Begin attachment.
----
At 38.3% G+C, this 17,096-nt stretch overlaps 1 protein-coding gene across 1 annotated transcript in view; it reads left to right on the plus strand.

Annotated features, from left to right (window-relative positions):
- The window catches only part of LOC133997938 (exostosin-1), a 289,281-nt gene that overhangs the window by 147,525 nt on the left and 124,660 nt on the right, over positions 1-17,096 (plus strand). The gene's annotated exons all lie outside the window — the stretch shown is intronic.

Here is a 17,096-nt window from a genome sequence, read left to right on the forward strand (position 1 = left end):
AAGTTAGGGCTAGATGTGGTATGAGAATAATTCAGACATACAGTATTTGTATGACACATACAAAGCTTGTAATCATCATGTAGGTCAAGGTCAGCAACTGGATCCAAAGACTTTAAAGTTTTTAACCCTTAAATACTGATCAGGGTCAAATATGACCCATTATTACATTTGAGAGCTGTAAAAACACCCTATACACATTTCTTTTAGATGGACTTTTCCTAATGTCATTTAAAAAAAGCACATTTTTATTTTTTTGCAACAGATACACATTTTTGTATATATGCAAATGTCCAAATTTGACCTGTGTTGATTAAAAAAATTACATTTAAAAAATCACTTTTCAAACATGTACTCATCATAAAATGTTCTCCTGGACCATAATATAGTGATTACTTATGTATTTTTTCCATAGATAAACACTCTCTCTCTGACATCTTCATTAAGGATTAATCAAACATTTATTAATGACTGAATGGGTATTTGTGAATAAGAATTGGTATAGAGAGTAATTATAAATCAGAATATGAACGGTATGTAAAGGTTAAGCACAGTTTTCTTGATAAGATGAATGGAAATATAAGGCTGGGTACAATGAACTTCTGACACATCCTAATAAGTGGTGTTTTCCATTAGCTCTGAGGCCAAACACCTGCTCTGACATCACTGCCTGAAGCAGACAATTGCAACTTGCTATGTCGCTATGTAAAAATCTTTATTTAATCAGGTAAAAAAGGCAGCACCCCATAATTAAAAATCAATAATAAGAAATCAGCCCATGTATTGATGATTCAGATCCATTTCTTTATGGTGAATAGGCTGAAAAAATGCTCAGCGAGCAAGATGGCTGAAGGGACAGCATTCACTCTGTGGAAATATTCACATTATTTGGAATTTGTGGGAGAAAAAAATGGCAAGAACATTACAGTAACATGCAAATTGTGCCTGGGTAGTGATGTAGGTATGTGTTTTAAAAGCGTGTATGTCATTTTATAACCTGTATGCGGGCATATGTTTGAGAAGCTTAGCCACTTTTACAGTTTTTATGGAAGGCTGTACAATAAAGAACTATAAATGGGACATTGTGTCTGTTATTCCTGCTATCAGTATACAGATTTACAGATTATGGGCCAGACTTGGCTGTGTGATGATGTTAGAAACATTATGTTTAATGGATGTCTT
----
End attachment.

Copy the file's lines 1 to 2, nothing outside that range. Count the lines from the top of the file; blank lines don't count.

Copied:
At 38.3% G+C, this 17,096-nt stretch overlaps 1 protein-coding gene across 1 annotated transcript in view; it reads left to right on the plus strand.

Annotated features, from left to right (window-relative positions):